From AAO: “Remarkable planet discovery”

AAO Australian Astronomical Observatory

Australian Astronomical Observatory

July 12, 2017
Science Contacts:
Dr. Simon O’Toole
Web & eReseach Administrator, Australian Astronomical Observatory
+61 434 916 378
simon.otoole@aao.gov.au

Prof. Andrew Hopkins
Head of Research and Outreach, Australian Astronomical Observatory,
+61 432 855 049
andrew.hopkins@aao.gov.au

Media contact:
Andrew Hopkins,
04 3285 5049
andrew.hopkins@aao.gov.au

Rhianwen Whitney,
rhianwen.whitney@usq.edu.au
07 4631 2977

1

A long time ago in a galaxy far, far away, Luke Skywalker lived on a planet circling twin suns.

While Star Wars is science-fiction, two stars in orbit of each other is firmly based in reality.

An astronomy student working with an Australian Astronomical Observatory (AAO) astronomer has uncovered evidence of a new planet orbiting a binary star (two stars that orbit a common centre of mass).

Adding interest to this discovery is the observation that the planet orbits the stars on a tilt – an example of the weird and wonderful diversity of the Universe.

The binary star, KIC 5095269, system was first observed by NASA’s Kepler space telescope.

NASA/Kepler Telescope

The newly-discovered planet has a mass 7.7 times more than Jupiter and orbits the binary star every 237.7 days.

“My PhD research involves performing an eclipse timing variation study of binary stars in order to look for any third bodies that may be present, like stars/brown dwarfs or planets,” PhD student Kelvin Getley, who lead authored the journal article [MNRAS] announcing the discovery, said.

“I created a program that determined when one star passes in front of another as seen from Earth, and compared them to what we’d expect to see if there was nothing else in the system.

“My PhD supervisors, Professor Brad Carter and Dr Rachel King from the University of Southern Queensland (USQ), and Simon O’Toole from the AAO, guided and advised me, and helped come up with tests that could be done on the system to try to make sure what we were seeing was possible.”

Supervisor and AAO astronomer Dr O’Toole is an expert in exoplanetary systems.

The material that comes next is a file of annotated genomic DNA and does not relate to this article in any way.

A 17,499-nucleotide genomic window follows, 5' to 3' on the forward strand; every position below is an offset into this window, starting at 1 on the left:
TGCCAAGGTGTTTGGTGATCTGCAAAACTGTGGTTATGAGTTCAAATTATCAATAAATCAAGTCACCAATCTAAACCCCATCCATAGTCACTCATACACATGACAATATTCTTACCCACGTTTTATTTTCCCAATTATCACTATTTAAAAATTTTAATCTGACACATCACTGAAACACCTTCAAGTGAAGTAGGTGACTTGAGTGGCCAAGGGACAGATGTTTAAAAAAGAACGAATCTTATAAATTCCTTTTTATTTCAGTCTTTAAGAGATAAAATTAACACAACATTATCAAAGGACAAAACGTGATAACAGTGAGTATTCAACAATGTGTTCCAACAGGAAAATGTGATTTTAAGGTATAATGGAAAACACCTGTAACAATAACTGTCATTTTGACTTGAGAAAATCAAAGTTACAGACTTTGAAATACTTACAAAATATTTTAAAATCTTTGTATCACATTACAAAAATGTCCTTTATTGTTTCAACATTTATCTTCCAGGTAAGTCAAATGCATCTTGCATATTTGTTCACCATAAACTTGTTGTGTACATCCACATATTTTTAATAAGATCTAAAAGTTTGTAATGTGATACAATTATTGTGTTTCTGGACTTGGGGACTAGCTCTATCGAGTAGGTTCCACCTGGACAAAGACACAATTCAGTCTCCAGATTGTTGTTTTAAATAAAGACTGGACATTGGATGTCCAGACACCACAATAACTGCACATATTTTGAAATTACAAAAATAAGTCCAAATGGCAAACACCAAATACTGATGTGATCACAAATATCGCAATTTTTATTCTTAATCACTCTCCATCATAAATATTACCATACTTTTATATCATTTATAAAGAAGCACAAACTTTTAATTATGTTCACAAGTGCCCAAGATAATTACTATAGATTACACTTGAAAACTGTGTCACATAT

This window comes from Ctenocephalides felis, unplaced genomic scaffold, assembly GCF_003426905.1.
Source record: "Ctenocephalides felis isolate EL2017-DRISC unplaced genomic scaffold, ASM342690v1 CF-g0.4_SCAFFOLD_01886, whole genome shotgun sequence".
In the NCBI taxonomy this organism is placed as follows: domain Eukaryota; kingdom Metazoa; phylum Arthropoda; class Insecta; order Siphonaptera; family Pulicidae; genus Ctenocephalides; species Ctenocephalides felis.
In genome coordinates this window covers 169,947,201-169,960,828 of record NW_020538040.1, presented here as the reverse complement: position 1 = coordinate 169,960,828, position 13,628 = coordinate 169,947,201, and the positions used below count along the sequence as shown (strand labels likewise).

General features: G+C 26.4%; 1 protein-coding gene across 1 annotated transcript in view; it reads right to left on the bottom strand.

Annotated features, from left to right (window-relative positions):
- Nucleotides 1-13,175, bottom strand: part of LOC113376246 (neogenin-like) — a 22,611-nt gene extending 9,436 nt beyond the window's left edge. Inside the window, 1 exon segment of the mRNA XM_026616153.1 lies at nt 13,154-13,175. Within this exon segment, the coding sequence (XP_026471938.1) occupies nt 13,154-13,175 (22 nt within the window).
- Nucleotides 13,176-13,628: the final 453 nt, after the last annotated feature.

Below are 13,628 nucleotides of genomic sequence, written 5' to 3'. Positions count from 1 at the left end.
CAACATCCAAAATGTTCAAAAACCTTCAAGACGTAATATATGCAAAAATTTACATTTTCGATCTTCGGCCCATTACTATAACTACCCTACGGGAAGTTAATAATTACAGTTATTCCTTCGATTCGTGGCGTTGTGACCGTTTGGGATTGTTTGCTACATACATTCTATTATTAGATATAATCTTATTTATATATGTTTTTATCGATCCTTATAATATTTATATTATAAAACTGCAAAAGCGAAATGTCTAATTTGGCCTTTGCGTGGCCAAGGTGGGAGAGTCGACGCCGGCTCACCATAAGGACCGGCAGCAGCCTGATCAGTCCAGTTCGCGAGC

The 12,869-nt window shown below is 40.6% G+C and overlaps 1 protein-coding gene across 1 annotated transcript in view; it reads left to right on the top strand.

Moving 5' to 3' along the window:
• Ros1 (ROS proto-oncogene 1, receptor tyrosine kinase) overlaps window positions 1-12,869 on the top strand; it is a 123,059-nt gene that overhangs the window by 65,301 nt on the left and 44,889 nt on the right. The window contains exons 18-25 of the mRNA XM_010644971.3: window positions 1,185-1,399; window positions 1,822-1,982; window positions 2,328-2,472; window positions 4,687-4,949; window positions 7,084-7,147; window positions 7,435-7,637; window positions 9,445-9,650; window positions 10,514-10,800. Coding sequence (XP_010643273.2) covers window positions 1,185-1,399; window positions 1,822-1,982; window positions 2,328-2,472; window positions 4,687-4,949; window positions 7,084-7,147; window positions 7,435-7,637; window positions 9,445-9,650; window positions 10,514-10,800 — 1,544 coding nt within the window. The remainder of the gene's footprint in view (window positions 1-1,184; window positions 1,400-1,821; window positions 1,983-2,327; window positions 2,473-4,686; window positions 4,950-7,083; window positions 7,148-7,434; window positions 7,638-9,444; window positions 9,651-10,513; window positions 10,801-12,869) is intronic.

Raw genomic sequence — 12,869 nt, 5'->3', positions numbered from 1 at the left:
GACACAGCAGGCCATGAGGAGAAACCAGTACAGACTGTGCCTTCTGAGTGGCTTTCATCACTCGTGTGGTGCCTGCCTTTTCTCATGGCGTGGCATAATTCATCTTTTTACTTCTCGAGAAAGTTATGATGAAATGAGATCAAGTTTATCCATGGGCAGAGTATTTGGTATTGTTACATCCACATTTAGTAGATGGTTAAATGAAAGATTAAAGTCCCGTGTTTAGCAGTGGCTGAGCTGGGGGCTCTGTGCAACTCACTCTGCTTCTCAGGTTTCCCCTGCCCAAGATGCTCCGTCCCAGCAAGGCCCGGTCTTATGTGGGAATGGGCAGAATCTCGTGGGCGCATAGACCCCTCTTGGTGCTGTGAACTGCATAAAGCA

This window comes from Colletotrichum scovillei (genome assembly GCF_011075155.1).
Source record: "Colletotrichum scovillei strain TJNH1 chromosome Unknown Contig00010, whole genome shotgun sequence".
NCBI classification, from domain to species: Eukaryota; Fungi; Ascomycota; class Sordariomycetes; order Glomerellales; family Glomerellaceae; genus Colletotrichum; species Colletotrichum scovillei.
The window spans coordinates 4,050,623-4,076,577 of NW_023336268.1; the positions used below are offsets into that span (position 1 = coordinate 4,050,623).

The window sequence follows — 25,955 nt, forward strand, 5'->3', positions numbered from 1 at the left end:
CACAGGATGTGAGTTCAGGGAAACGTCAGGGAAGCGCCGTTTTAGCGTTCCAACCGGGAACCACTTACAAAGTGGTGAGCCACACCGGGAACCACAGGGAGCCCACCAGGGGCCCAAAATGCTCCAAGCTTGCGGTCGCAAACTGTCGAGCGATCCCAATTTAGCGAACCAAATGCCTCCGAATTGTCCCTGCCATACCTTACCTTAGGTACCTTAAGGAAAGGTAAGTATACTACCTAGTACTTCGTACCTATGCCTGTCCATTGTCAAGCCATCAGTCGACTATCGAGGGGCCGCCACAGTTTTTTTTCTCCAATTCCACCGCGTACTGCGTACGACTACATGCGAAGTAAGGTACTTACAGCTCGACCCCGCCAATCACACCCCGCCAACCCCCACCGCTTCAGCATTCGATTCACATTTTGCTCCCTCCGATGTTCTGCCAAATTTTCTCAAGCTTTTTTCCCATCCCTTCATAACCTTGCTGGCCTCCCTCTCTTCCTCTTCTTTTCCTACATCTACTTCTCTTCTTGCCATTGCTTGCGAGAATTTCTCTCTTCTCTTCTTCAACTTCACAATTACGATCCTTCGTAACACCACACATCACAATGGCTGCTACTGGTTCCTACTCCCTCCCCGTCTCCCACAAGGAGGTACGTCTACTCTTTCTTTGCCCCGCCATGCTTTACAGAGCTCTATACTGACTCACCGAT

“This is a really neat result,” Dr O’Toole said, “Planets orbiting two stars have been found before, but the cool thing here is that Kelvin has discovered a planet with a tilted orbit, more reminiscent of Pluto than the other planets in our Solar System.”

Professor Carter leads USQ’s Astrophysics Research Program Team and commended Mr Getley on his work and discovery.

“Kelvin’s research demonstrates that evidence for new worlds can be gathered through an innovative analysis of the Kepler space telescope’s treasure trove of observational data,” he said.

Mr Getley is studying a PhD in Astronomy and is an external USQ student living in Charlton, Victoria, with the support of the AAO.

“Being an astronomer is something that I’ve wanted to be basically my entire life,” he said.

“My granddad was interested in astronomy as a hobby so I grew up reading his books. Doing this research, and making a discovery like this is amazing.”

The AAO is a division of the Department of Industry, Innovation and Science.

See the full article here .

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The Australian Astronomical Observatory, a division of the Department of Industry, Innovation and Science, operates the Anglo-Australian and UK Schmidt telescopes on behalf of the astronomical community of Australia. To this end the Observatory is part of and is funded by the Australian Government. Its function is to provide world-class observing facilities for Australian optical astronomers.

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